The *Toronto Sun* reported this morning that a computer bug is being blamed for the fact that over 14,000 radiology reports were not printed and sent to doctors. This occurred at a newly built hospital in the Montreal area from 7 Jan 2004 until 17 Dec 2004! The reports were not destroyed, but because they were never printed, doctors did not follow up with the patients. The reports included abnormal radiology results, so some patients may have cancer and not know it. I suspect that most patients assumed that if they heard nothing then there was nothing to worry about. http://www.canoe.ca/NewsStand/TorontoSun/News/2004/12/22/793248-sun.html [Taj Khattra noted that the same article referred to the health status of 579 Quebec patients.]
CNN reports that "Comair, which flies an average of 30,000 people per day, called off all 1,160 daily flights for both Saturday and Sunday. It will resume a limited schedule Monday, Comair spokesman Don Bornhorst said. The computer system Comair uses to book pilots for flights broke down, he said. Comair could not pinpoint a reason for the computer crash and could not say why there was no backup system." [Comair flies flights in the eastern and midwest US as Delta Express.] http://www.cnn.com/2004/TRAVEL/12/25/flights.canceled/index.html Comair's web page admits that they are "currently experiencing computer problems, resulting in cancellation of flights through December 26th, 2004. This includes, but is not limited to, flights to/from Cincinnati, Ohio." We shouldn't be surprised that computer failures (whether hardware, software, a combination, or something else) is causing problems, but this is the first case I can recall where it's caused an airline to cancel *all* of their flights for days. Between failures like this and the nasty weather in the midwest, I'm sure glad to be home this holiday weekend! [A short squib in the Palo Alto California Sunday *Daily News* noted that the 30,000 passengers span 118 cities, although *The New York Times* article said 119. Also of note were the USAir baggage-handling problems in Philadelphia, where an estimated 8 to 10 thousand luggage items piled up; USAir canceled 65 flights on Thursday, 176 on Friday, and 143 on Christmas Day, due to bad weather, sick baggage handlers in Philadelphia, etc. PGN]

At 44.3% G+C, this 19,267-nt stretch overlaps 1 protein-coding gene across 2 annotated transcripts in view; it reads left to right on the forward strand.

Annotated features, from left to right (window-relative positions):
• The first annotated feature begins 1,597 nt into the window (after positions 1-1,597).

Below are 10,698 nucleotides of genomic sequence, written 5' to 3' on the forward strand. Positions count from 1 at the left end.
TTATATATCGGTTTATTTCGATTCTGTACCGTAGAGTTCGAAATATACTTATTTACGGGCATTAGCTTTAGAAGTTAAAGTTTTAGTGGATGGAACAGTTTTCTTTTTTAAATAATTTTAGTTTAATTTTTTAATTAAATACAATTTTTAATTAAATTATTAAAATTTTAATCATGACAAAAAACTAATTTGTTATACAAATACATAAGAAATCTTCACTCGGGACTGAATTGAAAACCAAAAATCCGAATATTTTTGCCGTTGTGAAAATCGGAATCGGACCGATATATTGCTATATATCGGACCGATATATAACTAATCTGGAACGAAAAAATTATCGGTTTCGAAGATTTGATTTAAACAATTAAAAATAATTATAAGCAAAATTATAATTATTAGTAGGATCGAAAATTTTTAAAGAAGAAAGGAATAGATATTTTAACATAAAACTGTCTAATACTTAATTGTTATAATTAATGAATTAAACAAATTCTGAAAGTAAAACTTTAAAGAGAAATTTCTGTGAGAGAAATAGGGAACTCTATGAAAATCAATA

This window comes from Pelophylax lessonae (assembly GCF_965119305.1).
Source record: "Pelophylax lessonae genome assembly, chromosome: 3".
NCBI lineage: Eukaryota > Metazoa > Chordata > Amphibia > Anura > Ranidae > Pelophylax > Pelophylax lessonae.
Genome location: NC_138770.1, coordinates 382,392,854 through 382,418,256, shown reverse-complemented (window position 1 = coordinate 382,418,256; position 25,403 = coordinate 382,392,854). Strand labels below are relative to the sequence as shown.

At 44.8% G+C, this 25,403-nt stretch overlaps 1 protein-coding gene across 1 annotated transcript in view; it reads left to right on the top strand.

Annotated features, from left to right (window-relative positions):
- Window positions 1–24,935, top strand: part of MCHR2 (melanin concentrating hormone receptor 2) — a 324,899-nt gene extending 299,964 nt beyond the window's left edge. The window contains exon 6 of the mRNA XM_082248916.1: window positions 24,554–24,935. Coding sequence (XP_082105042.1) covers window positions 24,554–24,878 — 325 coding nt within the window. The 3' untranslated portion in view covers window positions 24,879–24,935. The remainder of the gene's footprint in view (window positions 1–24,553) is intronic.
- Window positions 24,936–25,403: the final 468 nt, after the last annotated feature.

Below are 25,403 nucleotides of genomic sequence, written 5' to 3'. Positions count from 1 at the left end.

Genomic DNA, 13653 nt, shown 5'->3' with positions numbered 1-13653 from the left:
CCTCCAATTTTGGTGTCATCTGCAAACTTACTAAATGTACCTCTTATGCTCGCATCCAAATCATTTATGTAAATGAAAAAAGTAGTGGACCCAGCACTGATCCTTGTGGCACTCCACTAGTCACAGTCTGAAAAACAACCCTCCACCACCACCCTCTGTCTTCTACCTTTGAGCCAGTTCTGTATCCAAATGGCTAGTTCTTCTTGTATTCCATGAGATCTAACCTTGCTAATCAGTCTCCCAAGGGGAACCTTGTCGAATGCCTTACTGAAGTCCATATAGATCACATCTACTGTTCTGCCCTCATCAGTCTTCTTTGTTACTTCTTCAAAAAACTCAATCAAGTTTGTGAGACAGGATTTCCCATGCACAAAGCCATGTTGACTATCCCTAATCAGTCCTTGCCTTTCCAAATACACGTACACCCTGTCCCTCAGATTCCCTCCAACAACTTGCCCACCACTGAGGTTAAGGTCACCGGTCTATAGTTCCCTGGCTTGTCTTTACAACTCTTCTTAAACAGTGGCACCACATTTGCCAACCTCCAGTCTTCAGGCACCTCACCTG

Ken Knowlton noted an article by John Sullivan in *The New York Times* Metro Section, 12 Dec 2004 (PGN-ed here), that I somehow missed in my morning musing/newsing that day. Ken's comment: ``Here's a fantastic way to fix a serious technical problem: change the location of the sensors that have indicated it!'' Despite opposition, managers of the Salem nuclear power station managers (second largest in the U.S.A.) are planning to restart operations after discovery of a flaw in a critical recirculation pump first that helps cool three reactors, just south of Wilmington, Delaware. This flaw was first noted in April 2003, when it was noted that seals were wearing out too rapidly. Then, in November 2004, an engineering team determined that the steel drive shaft was probably cracked — and at certain speeds ``bangs like a freight train.'' New Jersey's top regulator (which has no regulatory role in Delaware) advises fixing the pump before restarting the shutdown Hope Creek reactor, which had to be shut down on 10 Oct 2004 because of a broken steam pipe. Sensors were added to the pump that showed lower vibration readings than historical records, although those sensors were in different places than those producing earlier diagnostics (which had previously showed an almost doubling in vibrations between 2000 and 2002!). The operators are concluding that the pump is now safe (without having had any repairs). The state regulators are recommending replacing the bent drive shaft, but the final decision is up to the U.S. Nuclear Regulatory Commission.